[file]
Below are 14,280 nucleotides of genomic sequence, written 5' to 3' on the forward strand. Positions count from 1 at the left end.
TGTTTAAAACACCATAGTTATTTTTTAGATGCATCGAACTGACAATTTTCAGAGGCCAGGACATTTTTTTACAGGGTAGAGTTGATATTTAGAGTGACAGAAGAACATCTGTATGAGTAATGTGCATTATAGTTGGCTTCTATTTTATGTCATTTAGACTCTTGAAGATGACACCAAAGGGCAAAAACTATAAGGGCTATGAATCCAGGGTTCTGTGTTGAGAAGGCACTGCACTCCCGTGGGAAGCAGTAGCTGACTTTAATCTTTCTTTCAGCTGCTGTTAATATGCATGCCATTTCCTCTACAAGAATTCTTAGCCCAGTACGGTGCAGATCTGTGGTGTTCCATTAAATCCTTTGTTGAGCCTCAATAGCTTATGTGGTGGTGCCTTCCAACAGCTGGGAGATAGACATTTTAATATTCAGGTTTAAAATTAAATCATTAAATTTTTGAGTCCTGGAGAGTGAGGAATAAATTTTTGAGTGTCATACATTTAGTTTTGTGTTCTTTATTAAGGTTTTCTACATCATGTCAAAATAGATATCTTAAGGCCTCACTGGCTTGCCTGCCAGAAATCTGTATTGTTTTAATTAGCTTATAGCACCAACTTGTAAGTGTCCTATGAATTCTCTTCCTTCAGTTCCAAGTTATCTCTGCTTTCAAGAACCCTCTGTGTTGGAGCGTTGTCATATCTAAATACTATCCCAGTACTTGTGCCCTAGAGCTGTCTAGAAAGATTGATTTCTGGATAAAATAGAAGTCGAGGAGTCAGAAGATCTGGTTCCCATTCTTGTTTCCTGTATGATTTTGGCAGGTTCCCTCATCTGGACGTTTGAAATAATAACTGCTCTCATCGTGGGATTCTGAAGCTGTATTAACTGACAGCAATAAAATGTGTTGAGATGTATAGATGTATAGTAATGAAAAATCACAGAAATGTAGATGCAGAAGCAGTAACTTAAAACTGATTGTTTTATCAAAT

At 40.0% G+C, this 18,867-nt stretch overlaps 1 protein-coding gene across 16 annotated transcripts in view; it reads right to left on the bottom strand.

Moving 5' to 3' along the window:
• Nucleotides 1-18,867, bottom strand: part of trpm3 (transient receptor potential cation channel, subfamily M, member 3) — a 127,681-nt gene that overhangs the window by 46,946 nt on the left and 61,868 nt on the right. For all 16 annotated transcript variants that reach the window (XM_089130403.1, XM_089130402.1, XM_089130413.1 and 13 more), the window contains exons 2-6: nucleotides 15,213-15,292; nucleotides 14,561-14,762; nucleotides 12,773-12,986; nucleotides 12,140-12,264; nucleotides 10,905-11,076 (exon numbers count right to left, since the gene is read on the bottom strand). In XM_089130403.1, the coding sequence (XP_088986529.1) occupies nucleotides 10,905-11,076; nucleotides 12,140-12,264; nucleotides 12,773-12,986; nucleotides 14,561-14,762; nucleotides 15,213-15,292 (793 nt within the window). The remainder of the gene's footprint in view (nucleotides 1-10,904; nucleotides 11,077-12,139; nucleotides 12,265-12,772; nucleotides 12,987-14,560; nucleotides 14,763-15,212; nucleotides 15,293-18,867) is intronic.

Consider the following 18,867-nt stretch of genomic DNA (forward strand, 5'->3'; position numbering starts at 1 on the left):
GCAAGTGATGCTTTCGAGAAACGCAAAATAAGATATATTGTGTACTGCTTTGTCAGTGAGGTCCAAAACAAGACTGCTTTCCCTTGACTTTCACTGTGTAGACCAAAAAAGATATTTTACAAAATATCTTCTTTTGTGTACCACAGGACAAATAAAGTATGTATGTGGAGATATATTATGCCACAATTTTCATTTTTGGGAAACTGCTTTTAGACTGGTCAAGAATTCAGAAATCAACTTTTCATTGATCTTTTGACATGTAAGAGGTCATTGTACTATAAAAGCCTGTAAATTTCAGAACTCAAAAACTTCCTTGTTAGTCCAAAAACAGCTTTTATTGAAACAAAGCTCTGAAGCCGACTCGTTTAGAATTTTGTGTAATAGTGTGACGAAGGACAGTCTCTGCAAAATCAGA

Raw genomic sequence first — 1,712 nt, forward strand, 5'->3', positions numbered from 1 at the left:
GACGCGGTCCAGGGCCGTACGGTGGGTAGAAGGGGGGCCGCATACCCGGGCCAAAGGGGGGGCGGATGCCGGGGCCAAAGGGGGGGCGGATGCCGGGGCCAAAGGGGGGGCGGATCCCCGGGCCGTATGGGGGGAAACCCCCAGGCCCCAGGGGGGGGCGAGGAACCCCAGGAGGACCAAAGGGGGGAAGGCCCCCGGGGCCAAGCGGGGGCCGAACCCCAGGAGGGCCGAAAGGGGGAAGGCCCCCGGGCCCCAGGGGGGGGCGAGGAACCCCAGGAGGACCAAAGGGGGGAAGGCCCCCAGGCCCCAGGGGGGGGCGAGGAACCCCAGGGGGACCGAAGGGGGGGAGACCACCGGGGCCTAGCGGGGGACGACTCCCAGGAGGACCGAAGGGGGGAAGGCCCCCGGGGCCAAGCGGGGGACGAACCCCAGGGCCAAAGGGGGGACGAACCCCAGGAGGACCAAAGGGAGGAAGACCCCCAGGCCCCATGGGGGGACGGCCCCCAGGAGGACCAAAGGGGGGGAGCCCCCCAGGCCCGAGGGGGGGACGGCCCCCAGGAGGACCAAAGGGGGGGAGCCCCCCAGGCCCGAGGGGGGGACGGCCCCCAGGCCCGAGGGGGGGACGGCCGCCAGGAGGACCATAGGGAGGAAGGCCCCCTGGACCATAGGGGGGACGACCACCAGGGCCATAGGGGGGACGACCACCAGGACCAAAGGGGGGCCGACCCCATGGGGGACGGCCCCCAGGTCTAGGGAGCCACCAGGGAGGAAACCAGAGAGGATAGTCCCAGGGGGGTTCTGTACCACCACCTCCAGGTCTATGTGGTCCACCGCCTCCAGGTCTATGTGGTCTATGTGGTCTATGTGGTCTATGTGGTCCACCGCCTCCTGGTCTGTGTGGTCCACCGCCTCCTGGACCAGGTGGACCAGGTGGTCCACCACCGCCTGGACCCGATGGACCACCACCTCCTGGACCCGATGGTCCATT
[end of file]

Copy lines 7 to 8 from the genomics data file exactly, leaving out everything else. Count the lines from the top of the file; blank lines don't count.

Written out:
GCAAGTGATGCTTTCGAGAAACGCAAAATAAGATATATTGTGTACTGCTTTGTCAGTGAGGTCCAAAACAAGACTGCTTTCCCTTGACTTTCACTGTGTAGACCAAAAAAGATATTTTACAAAATATCTTCTTTTGTGTACCACAGGACAAATAAAGTATGTATGTGGAGATATATTATGCCACAATTTTCATTTTTGGGAAACTGCTTTTAGACTGGTCAAGAATTCAGAAATCAACTTTTCATTGATCTTTTGACATGTAAGAGGTCATTGTACTATAAAAGCCTGTAAATTTCAGAACTCAAAAACTTCCTTGTTAGTCCAAAAACAGCTTTTATTGAAACAAAGCTCTGAAGCCGACTCGTTTAGAATTTTGTGTAATAGTGTGACGAAGGACAGTCTCTGCAAAATCAGA

Raw genomic sequence first — 1,712 nt, forward strand, 5'->3', positions numbered from 1 at the left: